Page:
4/24/2014

BC Wood Makes Beautiful Music

This Yamaha guitar has an old growth sitka spruce solid wood soundboard.
B.C. wood is in 80% of the world’s solid wood guitar soundboards. 


British Columbia's old growth forests are the number one go-to wood lot of choice for local and international guitar makers alike.

"Abbotsford-based David Lapeyrouse of Timbre Tonewood, who supplies wood to guitar makers, estimates there are 10,000 guitar builders in North America, 1,000 in Canada and a disproportionate 500 or more in B.C. At one point, back in 1999, Lapeyrouse had a quarter of the global market in solid wood soundboards, the vital resonating top face of a guitar. 
Why is B.C. such a hot spot for luthiers and instrument-grade wood? Three reasons -
  1. Jean Larrivée of Larrivée guitars,
  2. artisan Michael Dunn, and
  3. B.C.’s old growth forests.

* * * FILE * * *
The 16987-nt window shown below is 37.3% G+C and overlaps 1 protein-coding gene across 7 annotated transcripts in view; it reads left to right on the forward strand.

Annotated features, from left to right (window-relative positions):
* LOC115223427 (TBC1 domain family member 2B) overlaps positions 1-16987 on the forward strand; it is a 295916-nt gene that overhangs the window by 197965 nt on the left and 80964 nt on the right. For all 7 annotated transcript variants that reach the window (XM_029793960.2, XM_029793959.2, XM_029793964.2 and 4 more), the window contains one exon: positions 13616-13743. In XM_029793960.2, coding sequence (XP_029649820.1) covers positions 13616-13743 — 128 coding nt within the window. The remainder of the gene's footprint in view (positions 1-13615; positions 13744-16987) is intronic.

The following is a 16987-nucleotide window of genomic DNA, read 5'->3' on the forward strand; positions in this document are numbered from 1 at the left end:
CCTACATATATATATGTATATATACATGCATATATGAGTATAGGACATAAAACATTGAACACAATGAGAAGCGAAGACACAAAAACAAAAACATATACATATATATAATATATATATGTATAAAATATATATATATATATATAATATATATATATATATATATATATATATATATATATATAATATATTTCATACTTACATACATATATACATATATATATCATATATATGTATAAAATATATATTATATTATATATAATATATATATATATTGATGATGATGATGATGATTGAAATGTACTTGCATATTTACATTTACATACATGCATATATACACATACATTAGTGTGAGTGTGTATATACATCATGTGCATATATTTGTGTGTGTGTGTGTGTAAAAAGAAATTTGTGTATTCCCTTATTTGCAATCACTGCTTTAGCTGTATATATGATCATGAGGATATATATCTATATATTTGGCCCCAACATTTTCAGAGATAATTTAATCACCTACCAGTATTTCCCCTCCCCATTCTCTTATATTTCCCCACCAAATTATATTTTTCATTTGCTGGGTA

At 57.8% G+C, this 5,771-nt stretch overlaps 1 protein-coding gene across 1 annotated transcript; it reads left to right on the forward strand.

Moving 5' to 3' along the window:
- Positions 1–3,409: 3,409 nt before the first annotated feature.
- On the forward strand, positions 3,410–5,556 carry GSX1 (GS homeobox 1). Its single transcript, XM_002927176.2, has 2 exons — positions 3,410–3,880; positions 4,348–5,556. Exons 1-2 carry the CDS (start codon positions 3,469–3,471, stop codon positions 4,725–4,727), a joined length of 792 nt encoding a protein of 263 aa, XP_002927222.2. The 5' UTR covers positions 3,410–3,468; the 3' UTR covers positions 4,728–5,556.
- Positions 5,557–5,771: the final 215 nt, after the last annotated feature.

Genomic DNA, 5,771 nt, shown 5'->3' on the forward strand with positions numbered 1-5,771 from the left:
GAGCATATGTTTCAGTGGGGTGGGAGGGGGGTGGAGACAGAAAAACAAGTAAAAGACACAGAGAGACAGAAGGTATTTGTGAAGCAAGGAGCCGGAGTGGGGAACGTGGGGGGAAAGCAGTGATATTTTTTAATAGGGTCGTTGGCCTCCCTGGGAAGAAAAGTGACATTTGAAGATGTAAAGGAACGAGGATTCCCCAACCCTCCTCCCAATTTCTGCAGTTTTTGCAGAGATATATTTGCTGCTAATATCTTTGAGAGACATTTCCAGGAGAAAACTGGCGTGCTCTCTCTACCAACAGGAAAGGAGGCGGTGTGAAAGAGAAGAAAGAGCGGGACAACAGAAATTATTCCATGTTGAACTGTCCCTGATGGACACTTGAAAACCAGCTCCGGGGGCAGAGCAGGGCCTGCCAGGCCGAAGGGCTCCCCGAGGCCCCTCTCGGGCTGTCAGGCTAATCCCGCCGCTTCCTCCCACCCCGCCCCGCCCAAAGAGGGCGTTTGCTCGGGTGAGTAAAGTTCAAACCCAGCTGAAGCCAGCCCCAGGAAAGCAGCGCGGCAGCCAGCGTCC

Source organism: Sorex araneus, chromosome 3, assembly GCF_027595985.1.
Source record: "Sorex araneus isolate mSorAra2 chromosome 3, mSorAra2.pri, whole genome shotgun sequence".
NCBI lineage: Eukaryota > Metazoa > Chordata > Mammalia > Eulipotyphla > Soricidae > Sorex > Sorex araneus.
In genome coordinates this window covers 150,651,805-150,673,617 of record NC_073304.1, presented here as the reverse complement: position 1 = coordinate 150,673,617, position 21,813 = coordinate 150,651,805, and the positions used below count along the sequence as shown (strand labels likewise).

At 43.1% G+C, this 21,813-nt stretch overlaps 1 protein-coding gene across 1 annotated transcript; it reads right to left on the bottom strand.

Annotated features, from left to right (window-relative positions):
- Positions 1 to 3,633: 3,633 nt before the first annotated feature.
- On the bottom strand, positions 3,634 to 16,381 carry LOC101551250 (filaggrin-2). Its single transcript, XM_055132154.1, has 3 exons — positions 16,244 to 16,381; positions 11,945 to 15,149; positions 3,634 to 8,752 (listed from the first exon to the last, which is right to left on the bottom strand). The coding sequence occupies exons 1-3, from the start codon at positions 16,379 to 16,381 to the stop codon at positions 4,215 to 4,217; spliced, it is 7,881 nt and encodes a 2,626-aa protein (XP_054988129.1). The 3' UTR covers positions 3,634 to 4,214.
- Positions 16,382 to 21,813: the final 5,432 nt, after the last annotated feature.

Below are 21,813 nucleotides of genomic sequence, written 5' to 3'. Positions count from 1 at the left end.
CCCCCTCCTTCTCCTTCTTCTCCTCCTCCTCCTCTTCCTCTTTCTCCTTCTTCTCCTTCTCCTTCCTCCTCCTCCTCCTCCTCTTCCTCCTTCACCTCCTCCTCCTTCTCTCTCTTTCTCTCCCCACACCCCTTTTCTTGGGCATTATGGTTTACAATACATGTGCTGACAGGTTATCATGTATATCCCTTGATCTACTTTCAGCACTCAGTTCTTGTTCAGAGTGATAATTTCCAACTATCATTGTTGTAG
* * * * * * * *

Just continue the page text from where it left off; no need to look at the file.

The growing number of aging boomers doesn’t hurt either. 

Classical guitar with birdseye maple side and back, and cedar soundboard.

B.C. wood is in 80 per cent of the world’s solid wood soundboards, Lapeyrouse said. The remaining guitars are plywood topped — and most of those are surfaced with B.C. wood. 
B.C. is world-renowned for its old growth Engelmann and Sitka spruce and red cedar “tone wood.” Luthiers (artisans who make stringed instruments) covet the straight, fine grain found in old forests where trees compete for light and grow slowly. The wood must be carefully lined up along two dimensions for cutting. 
“The tonal quality is based on whether it’s cut right so it captures the wood’s natural strength,” Lapeyrouse said. Cut it wrong and you get a thud instead of a musical ting when you tap the wood. 
Of nine million guitars built globally each year, 2.5 million have solid wood tops, with two million come from B.C. at about $15 million wholesale, Lapeyrouse said. Most of the wood is shipped to Taiwan, Korea and China."

This department store special is made of plywood. While it has its
merits, superb tonal quality is not one of them.

It is important to harvest valuable old growth sustainably so we can continue to have access to high grade instrument-quality wood.

Decisions we make now will affect musicians and instrument makers for centuries to come.

Read more about BC guitars and guitar makers here

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